In the 1970s and 1980s, many narrative theorists increasingly shifted from defining the narrative instance to explaining the process known as enunciation. One influential linguist was Émile Benveniste. For Benveniste, story ( histoire ) tries to hide its marks of communication, presenting itself in an impersonal, objective manner. By contrast, discourse includes markers of narration. In literature, the difference could be simplified down to whether the narration presents its information as given facts or includes references to a narrator, as in "I-you." The process of address, enunciation, structures the spectator's relation with the text. The enounced is always a product of enunciation, which, like language, is a social process. The analyst uncovers these marks of communication, which many classic realist films try to disguise and cover over. Thus, enunciation theory concentrates on syntax and cinematic modes of address that might be equivalent to those in verbal communication and calls for unmasking texts that pretend to tell their stories naturally. From this perspective, classic realist texts deceitfully pretend to be objective when they are actually complex, culturally determined discourses.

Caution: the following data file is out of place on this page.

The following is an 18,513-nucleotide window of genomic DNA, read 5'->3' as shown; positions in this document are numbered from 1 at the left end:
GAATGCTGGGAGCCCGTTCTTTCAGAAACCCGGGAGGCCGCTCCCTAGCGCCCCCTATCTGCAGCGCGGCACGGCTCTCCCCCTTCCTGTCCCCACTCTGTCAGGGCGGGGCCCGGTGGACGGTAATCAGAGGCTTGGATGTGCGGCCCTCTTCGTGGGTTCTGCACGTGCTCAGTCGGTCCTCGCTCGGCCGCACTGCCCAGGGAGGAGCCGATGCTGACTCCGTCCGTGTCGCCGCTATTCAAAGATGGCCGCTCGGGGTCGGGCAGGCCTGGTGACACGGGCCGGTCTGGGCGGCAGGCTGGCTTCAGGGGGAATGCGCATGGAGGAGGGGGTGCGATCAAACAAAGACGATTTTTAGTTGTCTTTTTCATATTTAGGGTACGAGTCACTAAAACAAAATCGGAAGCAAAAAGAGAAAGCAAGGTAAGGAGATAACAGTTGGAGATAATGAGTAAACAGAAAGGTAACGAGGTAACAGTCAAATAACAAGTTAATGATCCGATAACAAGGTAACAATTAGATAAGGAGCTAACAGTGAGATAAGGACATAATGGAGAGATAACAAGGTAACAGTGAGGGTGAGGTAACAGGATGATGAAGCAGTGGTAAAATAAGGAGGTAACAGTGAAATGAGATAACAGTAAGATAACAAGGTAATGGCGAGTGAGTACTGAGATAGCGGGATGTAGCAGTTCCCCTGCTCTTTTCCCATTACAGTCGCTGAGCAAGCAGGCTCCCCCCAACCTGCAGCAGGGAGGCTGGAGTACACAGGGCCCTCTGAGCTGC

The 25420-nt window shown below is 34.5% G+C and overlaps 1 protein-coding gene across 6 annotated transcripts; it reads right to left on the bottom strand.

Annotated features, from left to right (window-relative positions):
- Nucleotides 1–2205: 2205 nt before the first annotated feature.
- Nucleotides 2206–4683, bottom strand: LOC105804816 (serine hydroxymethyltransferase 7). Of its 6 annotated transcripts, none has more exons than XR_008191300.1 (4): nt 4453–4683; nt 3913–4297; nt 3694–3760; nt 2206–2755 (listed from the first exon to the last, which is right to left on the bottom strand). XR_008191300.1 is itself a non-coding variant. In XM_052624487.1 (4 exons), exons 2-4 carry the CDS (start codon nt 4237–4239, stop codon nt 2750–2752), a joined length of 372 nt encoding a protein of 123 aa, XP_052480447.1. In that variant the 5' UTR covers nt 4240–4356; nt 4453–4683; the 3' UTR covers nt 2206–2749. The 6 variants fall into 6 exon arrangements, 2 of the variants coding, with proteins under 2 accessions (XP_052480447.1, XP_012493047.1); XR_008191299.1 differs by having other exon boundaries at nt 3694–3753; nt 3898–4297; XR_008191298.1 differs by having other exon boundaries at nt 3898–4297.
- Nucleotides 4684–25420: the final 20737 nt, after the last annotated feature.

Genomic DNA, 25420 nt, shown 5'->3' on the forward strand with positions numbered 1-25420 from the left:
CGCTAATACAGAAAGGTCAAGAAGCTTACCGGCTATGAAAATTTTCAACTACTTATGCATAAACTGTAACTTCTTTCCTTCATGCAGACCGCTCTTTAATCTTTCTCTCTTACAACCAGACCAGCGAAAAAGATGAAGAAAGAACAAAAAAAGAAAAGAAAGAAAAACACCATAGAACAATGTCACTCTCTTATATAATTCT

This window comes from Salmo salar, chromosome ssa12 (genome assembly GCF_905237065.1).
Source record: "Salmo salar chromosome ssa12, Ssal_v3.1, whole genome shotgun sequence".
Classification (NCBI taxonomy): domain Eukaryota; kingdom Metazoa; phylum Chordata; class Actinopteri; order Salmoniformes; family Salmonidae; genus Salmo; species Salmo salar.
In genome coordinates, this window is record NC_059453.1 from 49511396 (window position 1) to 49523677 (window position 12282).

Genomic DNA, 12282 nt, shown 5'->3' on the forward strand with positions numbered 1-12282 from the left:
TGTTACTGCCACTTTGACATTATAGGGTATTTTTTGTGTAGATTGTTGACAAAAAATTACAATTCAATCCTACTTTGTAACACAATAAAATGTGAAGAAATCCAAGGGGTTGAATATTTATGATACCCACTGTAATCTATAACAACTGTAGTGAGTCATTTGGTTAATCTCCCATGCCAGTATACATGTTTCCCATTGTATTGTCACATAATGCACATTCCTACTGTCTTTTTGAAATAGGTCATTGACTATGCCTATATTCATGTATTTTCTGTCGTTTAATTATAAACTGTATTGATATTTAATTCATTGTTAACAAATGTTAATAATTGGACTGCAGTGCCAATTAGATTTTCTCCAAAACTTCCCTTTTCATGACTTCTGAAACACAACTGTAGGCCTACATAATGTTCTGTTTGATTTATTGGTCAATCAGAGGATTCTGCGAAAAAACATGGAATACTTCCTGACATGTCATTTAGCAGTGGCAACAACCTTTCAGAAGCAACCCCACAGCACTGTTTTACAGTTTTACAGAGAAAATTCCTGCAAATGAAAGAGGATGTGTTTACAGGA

Renewed debate surrounding the specificity of cinema merged with interest in linguistics, psychoanalysis, and cultural studies and localized attention onto the cinematic apparatus and the spectator, or film subject. French and British theorists as varied as Jean-Louis Baudry, Colin MacCabe, Raymond Bellour, Jean-Louis Comolli, and Stephen Heath became increasingly concerned with the cinema's ability to "position the subject." Lacanian notions of subjectivity, based in part on the developmental move from imaginary to symbolic stages, privileged interest in point of view structures in the cinema. One assumption was that just as the young human subject was positioned by cultural structures, the film subject was determined by cinema's forms and modes of address. Baudry and others questioned the camera lens as a tool of ideology, built as it was to replicate monocular perspective and transform the social individual into a spectatorial subject. Now, Lumière's film of a train pulling into the station could be seen as a means for organizing and perhaps taming the social spectator. Further, Bellour explored how character desire and its submission to the "law" in classical cinema, and the films of Alfred Hitchcock in particular, structure narrative films as Oedipal journeys, replaying our inherent struggles for subjectivity. Metz too investigated the cinema as an "imaginary signifier" that satisfied, repeatedly, the spectator's regressive, voyeuristic drives.